The 82-game NHL season can feel like it lasts forever, but the end is in sight with 60 games already in the books for most teams. With 21 games left, the Pittsburgh Penguins sit comfortably in the second playoff spot in the Metropolitan Division with 74 points, one point behind the division-leading Washington Capitals and nine points ahead of the last wildcard spot. That’s a comfortable lead, but there are crucial points up for grabs in this last stretch — and the teams in the Metro will be fighting between each other to claim those for themselves.
The Penguins and the Metro Playoff Picture
Out of the Penguins’ last 21 matches of the season, 11 are against teams in the division. They face every other team in the division at least once, including three match-ups against the New Jersey Devils and two apiece versus the Philadelphia Flyers and New York Islanders. Every single one of these teams (with the exception of the New York Rangers, who are slowly dismantling their team in preparation of a rebuild) will be vying for a playoff spot.
For the Blue Jackets, Islanders and Hurricanes especially, this last stretch will be what determines whether or not their team will be making a playoff appearance. The Penguins’ opponents will be bringing everything they have to these last, most important matches of the season.
Six of the Penguins’ 11 Metro match-ups are away games; one of them (against their old friend the Capitals) is a home game, but on the second half of a back-to-back. There are two crucial things for the Penguins to watch out for as they fight to stay the course during this last difficult stretch while playing motivated rivals and more often than not on enemy ice.
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Focus on the Power Play
The Metropolitan is a weak division on average in terms of killing penalties. Three Metro teams (Flyers, Blue Jackets and Islanders) are bottom four in the league in penalty kill success, while two others (Capitals and Hurricanes) just barely clear the top 20. The Rangers (sixth overall) and the Devils (ninth) have stronger penalty kills — the Devils also have eight shorthanded goals on the season, tied for second in the league. Nevertheless, the Penguins, who boast the number one power play in the league at a 26.5% success rate, have the clear advantage over the other teams in the division when on the man advantage.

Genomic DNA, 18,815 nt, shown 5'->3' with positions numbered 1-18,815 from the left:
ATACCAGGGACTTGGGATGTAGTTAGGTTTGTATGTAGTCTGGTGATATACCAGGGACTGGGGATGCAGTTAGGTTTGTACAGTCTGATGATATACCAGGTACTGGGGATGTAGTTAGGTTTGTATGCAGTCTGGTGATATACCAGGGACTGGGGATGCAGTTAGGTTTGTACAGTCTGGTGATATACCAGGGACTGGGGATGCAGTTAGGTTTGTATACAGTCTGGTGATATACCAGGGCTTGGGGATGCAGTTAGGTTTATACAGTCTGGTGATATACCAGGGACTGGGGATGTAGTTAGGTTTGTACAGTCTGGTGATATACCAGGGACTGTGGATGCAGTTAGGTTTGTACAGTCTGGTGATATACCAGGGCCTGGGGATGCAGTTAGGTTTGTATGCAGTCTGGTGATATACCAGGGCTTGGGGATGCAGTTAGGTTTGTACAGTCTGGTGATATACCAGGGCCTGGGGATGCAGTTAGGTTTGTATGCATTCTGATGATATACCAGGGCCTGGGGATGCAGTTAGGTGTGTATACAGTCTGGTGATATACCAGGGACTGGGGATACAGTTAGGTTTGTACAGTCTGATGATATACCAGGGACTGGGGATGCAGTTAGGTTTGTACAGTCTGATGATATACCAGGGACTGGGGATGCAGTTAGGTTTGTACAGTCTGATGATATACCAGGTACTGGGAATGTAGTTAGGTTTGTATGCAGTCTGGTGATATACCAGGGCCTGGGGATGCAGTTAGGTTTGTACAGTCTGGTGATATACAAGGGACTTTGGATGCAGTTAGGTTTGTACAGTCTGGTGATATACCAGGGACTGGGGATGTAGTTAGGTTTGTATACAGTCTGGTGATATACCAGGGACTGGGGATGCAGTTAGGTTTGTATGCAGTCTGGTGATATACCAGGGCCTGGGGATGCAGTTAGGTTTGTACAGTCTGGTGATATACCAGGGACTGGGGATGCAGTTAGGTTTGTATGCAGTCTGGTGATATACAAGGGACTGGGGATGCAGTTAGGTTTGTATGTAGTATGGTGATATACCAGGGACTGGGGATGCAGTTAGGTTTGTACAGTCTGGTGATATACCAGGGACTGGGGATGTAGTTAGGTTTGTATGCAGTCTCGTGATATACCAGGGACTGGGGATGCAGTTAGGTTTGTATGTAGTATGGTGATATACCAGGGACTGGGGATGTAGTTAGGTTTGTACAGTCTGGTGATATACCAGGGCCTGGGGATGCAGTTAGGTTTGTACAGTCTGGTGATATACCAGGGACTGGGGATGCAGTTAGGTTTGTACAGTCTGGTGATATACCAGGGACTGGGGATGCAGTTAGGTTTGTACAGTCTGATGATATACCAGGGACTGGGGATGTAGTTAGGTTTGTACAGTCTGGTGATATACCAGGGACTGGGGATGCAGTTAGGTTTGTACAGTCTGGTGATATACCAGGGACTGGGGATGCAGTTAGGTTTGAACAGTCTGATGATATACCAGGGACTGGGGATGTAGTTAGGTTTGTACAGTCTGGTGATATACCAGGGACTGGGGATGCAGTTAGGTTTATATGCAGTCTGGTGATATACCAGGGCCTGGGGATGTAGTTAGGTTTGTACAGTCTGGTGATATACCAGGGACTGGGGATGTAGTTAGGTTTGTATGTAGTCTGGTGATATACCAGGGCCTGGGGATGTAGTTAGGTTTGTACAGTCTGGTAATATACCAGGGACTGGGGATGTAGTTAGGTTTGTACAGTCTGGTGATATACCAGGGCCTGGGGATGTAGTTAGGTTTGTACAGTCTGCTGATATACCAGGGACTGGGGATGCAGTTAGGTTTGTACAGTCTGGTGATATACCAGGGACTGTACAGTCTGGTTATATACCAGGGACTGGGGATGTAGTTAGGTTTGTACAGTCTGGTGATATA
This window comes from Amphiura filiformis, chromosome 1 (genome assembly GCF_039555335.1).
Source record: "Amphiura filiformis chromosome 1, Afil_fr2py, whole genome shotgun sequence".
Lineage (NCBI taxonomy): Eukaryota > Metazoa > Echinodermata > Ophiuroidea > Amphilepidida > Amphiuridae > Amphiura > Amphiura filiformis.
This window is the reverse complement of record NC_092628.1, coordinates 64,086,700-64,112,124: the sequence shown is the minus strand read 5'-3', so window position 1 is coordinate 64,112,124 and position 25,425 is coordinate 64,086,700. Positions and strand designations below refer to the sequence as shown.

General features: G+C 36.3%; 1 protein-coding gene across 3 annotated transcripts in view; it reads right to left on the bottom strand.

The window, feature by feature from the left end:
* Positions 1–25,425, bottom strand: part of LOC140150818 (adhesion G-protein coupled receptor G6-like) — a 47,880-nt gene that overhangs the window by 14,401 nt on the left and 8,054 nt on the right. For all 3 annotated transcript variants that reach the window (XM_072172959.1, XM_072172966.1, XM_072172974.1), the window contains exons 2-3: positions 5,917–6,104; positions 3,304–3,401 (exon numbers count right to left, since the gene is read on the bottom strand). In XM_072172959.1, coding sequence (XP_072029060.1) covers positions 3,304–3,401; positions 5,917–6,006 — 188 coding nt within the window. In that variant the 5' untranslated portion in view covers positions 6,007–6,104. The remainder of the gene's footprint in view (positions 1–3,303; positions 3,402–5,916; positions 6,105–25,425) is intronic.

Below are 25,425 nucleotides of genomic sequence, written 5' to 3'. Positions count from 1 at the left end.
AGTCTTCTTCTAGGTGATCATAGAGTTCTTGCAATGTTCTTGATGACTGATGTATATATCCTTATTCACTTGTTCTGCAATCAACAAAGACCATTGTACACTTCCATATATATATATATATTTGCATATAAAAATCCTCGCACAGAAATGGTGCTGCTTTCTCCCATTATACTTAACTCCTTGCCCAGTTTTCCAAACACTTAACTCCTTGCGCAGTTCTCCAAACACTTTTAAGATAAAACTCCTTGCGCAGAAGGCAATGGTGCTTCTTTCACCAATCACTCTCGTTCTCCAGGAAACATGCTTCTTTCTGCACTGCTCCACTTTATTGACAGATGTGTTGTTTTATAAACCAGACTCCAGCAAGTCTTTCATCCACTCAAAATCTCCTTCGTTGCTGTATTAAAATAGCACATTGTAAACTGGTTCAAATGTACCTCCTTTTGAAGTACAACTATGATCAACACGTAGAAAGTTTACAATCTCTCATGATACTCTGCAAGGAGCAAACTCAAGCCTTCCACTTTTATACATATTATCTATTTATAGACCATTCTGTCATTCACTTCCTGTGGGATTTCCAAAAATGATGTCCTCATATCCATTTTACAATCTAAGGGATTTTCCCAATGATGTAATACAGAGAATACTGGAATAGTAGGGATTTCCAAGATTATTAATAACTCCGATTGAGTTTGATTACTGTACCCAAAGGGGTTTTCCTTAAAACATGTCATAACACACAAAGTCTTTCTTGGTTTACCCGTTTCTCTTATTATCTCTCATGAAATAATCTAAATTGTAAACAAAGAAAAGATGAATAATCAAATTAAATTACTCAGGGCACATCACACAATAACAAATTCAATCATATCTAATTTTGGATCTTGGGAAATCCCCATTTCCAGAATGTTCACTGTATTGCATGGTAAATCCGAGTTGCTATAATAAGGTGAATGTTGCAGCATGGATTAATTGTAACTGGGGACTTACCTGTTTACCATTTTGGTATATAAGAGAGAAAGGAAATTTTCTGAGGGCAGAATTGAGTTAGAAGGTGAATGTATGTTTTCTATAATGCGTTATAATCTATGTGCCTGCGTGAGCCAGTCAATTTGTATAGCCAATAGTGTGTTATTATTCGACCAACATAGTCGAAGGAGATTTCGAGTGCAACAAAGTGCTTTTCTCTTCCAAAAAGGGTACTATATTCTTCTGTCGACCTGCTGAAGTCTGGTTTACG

The other Metropolitan teams already know this. In the Penguins’ Feb. 18, 5-2 win, the Blue Jackets went a full sixty minutes without taking a penalty, playing a clean game in hopes of avoiding the Penguins’ lethal power play at all costs. It’s likely this is a strategy quite a few teams will employ against the Penguins over this last stretch. A well-timed drawn penalty or two could be important for the Penguins as they push towards the season-end.
Need to Fight Fatigue
The Penguins went into the season scheduled to play the most back-to-back games of any team in the league. They still have six sets left in these last 21 matches of the season. Although the Hurricanes also have six back-to-backs left, the Penguins play every one of their back-to-backs against a team that’s gotten at least one day of rest, while two of the Hurricanes’ are against a team that’s also on the back end of a set of games, making both teams equally exhausted and evening the playing field.
This relative lack of rest will be a difficult barrier for the Penguins to overcome, but there are two bright spots. One is that the Penguins only once face a divisional opponent on the end of a back-to-back (that’s the Capitals, on April 1.) The other positive is that the ability to find quick turnaround between games is crucial for the playoffs –and if the Penguins can heat up in their back-to-backs approaching the postseason, they could find the momentum to carry them on another playoff run.
The Penguins’ Final 21
These two aspects of the Penguins’ game — setting themselves up for success on the man advantage and their ability to manage fatigue — will prove to be crucial not only in this last stretch of play, over half of which is live-or-die matchups against divisional opponents, but also going into the playoffs as the team fights to make their third deep run in a row. Getting far in the NHL playoffs is all about heating up at the right time, and now would be the time for the Penguins to manage those two aspects of their game and gain some momentum.
Julia Stumbaugh is a student at the College of William & Mary.